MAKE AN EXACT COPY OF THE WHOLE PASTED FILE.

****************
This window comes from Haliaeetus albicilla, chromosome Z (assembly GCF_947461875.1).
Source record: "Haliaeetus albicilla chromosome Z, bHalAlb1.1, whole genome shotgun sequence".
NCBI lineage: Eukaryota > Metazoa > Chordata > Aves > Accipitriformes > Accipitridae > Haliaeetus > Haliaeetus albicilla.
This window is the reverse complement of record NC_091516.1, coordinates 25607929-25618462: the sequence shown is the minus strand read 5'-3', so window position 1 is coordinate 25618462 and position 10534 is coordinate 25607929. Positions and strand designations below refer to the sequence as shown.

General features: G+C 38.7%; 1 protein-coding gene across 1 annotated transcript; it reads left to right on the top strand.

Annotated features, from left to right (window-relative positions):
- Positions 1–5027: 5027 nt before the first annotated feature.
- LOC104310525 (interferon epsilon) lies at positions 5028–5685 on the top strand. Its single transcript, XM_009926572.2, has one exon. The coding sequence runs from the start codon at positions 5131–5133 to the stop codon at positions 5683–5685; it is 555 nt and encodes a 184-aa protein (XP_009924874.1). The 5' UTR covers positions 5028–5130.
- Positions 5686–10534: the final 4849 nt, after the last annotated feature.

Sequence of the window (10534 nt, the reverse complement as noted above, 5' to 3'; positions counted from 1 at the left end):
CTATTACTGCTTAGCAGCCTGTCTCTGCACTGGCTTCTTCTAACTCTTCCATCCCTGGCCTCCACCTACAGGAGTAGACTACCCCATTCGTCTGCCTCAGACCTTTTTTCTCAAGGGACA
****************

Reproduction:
This window comes from Haliaeetus albicilla, chromosome Z (assembly GCF_947461875.1).
Source record: "Haliaeetus albicilla chromosome Z, bHalAlb1.1, whole genome shotgun sequence".
NCBI lineage: Eukaryota > Metazoa > Chordata > Aves > Accipitriformes > Accipitridae > Haliaeetus > Haliaeetus albicilla.
This window is the reverse complement of record NC_091516.1, coordinates 25607929-25618462: the sequence shown is the minus strand read 5'-3', so window position 1 is coordinate 25618462 and position 10534 is coordinate 25607929. Positions and strand designations below refer to the sequence as shown.

General features: G+C 38.7%; 1 protein-coding gene across 1 annotated transcript; it reads left to right on the top strand.

Annotated features, from left to right (window-relative positions):
- Positions 1–5027: 5027 nt before the first annotated feature.
- LOC104310525 (interferon epsilon) lies at positions 5028–5685 on the top strand. Its single transcript, XM_009926572.2, has one exon. The coding sequence runs from the start codon at positions 5131–5133 to the stop codon at positions 5683–5685; it is 555 nt and encodes a 184-aa protein (XP_009924874.1). The 5' UTR covers positions 5028–5130.
- Positions 5686–10534: the final 4849 nt, after the last annotated feature.

Sequence of the window (10534 nt, the reverse complement as noted above, 5' to 3'; positions counted from 1 at the left end):
CTATTACTGCTTAGCAGCCTGTCTCTGCACTGGCTTCTTCTAACTCTTCCATCCCTGGCCTCCACCTACAGGAGTAGACTACCCCATTCGTCTGCCTCAGACCTTTTTTCTCAAGGGACA